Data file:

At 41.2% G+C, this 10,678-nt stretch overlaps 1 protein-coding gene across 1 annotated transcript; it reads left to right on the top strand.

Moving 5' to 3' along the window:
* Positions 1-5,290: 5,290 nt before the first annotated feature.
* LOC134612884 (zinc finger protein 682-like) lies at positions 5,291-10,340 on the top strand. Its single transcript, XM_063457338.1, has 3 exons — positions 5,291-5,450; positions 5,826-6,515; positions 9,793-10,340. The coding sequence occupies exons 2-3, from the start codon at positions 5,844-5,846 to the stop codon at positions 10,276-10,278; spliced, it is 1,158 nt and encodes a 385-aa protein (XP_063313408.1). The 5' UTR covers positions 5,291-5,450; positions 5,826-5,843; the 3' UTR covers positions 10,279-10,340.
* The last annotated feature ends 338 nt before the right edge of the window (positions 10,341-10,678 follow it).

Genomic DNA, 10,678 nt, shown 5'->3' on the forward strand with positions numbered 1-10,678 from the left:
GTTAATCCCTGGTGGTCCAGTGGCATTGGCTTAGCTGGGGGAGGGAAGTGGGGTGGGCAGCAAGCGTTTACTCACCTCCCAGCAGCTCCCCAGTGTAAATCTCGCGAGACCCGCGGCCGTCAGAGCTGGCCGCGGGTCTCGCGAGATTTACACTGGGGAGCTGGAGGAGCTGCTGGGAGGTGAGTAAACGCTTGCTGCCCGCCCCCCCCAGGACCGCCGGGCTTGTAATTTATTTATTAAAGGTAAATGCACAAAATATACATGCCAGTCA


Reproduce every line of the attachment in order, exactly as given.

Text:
At 41.2% G+C, this 10,678-nt stretch overlaps 1 protein-coding gene across 1 annotated transcript; it reads left to right on the top strand.

Moving 5' to 3' along the window:
* Positions 1-5,290: 5,290 nt before the first annotated feature.
* LOC134612884 (zinc finger protein 682-like) lies at positions 5,291-10,340 on the top strand. Its single transcript, XM_063457338.1, has 3 exons — positions 5,291-5,450; positions 5,826-6,515; positions 9,793-10,340. The coding sequence occupies exons 2-3, from the start codon at positions 5,844-5,846 to the stop codon at positions 10,276-10,278; spliced, it is 1,158 nt and encodes a 385-aa protein (XP_063313408.1). The 5' UTR covers positions 5,291-5,450; positions 5,826-5,843; the 3' UTR covers positions 10,279-10,340.
* The last annotated feature ends 338 nt before the right edge of the window (positions 10,341-10,678 follow it).

Genomic DNA, 10,678 nt, shown 5'->3' on the forward strand with positions numbered 1-10,678 from the left:
GTTAATCCCTGGTGGTCCAGTGGCATTGGCTTAGCTGGGGGAGGGAAGTGGGGTGGGCAGCAAGCGTTTACTCACCTCCCAGCAGCTCCCCAGTGTAAATCTCGCGAGACCCGCGGCCGTCAGAGCTGGCCGCGGGTCTCGCGAGATTTACACTGGGGAGCTGGAGGAGCTGCTGGGAGGTGAGTAAACGCTTGCTGCCCGCCCCCCCCAGGACCGCCGGGCTTGTAATTTATTTATTAAAGGTAAATGCACAAAATATACATGCCAGTCA